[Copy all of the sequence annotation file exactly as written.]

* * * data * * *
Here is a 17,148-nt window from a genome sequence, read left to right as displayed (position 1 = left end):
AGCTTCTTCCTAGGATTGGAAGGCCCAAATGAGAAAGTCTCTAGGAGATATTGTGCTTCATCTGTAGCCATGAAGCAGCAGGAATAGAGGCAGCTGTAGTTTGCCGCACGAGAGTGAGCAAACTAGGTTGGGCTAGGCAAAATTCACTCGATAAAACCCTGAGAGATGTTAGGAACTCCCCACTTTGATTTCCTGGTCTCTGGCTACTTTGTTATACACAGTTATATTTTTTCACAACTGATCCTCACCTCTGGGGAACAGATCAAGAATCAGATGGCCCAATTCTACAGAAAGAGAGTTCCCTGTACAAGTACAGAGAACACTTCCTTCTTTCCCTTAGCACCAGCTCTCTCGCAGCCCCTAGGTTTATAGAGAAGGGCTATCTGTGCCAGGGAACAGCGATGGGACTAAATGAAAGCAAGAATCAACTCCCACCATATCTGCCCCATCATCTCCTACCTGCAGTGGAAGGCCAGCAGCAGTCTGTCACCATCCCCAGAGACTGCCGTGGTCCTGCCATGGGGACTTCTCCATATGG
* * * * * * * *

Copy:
Here is a 17,148-nt window from a genome sequence, read left to right as displayed (position 1 = left end):
AGCTTCTTCCTAGGATTGGAAGGCCCAAATGAGAAAGTCTCTAGGAGATATTGTGCTTCATCTGTAGCCATGAAGCAGCAGGAATAGAGGCAGCTGTAGTTTGCCGCACGAGAGTGAGCAAACTAGGTTGGGCTAGGCAAAATTCACTCGATAAAACCCTGAGAGATGTTAGGAACTCCCCACTTTGATTTCCTGGTCTCTGGCTACTTTGTTATACACAGTTATATTTTTTCACAACTGATCCTCACCTCTGGGGAACAGATCAAGAATCAGATGGCCCAATTCTACAGAAAGAGAGTTCCCTGTACAAGTACAGAGAACACTTCCTTCTTTCCCTTAGCACCAGCTCTCTCGCAGCCCCTAGGTTTATAGAGAAGGGCTATCTGTGCCAGGGAACAGCGATGGGACTAAATGAAAGCAAGAATCAACTCCCACCATATCTGCCCCATCATCTCCTACCTGCAGTGGAAGGCCAGCAGCAGTCTGTCACCATCCCCAGAGACTGCCGTGGTCCTGCCATGGGGACTTCTCCATATGG